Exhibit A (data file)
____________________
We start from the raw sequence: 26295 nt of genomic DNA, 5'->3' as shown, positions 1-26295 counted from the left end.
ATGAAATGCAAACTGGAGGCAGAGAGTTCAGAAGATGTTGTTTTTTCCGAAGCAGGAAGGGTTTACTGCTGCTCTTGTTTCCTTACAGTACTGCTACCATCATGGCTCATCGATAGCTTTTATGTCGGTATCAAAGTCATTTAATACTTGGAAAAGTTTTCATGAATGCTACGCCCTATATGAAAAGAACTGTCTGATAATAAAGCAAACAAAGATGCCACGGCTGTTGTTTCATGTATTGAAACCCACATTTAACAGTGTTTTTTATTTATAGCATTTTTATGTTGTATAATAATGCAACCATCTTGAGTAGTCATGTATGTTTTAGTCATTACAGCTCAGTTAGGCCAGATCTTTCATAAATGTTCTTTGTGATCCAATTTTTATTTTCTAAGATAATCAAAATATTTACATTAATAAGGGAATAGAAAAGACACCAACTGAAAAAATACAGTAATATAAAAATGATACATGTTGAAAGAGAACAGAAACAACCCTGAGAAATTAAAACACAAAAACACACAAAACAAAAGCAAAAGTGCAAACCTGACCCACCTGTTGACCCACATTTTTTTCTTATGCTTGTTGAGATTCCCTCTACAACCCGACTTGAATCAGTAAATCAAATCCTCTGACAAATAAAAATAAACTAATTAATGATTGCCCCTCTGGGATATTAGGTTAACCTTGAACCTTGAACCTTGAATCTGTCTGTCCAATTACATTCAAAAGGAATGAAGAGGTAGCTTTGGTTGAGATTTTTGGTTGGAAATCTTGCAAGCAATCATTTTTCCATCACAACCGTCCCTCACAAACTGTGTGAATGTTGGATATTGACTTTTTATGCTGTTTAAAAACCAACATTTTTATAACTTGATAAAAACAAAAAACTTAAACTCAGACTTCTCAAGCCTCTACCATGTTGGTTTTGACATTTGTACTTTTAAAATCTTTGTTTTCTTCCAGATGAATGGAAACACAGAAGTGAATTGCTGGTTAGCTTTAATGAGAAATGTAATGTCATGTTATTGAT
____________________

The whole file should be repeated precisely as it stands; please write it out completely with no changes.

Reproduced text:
We start from the raw sequence: 26295 nt of genomic DNA, 5'->3' as shown, positions 1-26295 counted from the left end.
ATGAAATGCAAACTGGAGGCAGAGAGTTCAGAAGATGTTGTTTTTTCCGAAGCAGGAAGGGTTTACTGCTGCTCTTGTTTCCTTACAGTACTGCTACCATCATGGCTCATCGATAGCTTTTATGTCGGTATCAAAGTCATTTAATACTTGGAAAAGTTTTCATGAATGCTACGCCCTATATGAAAAGAACTGTCTGATAATAAAGCAAACAAAGATGCCACGGCTGTTGTTTCATGTATTGAAACCCACATTTAACAGTGTTTTTTATTTATAGCATTTTTATGTTGTATAATAATGCAACCATCTTGAGTAGTCATGTATGTTTTAGTCATTACAGCTCAGTTAGGCCAGATCTTTCATAAATGTTCTTTGTGATCCAATTTTTATTTTCTAAGATAATCAAAATATTTACATTAATAAGGGAATAGAAAAGACACCAACTGAAAAAATACAGTAATATAAAAATGATACATGTTGAAAGAGAACAGAAACAACCCTGAGAAATTAAAACACAAAAACACACAAAACAAAAGCAAAAGTGCAAACCTGACCCACCTGTTGACCCACATTTTTTTCTTATGCTTGTTGAGATTCCCTCTACAACCCGACTTGAATCAGTAAATCAAATCCTCTGACAAATAAAAATAAACTAATTAATGATTGCCCCTCTGGGATATTAGGTTAACCTTGAACCTTGAACCTTGAATCTGTCTGTCCAATTACATTCAAAAGGAATGAAGAGGTAGCTTTGGTTGAGATTTTTGGTTGGAAATCTTGCAAGCAATCATTTTTCCATCACAACCGTCCCTCACAAACTGTGTGAATGTTGGATATTGACTTTTTATGCTGTTTAAAAACCAACATTTTTATAACTTGATAAAAACAAAAAACTTAAACTCAGACTTCTCAAGCCTCTACCATGTTGGTTTTGACATTTGTACTTTTAAAATCTTTGTTTTCTTCCAGATGAATGGAAACACAGAAGTGAATTGCTGGTTAGCTTTAATGAGAAATGTAATGTCATGTTATTGAT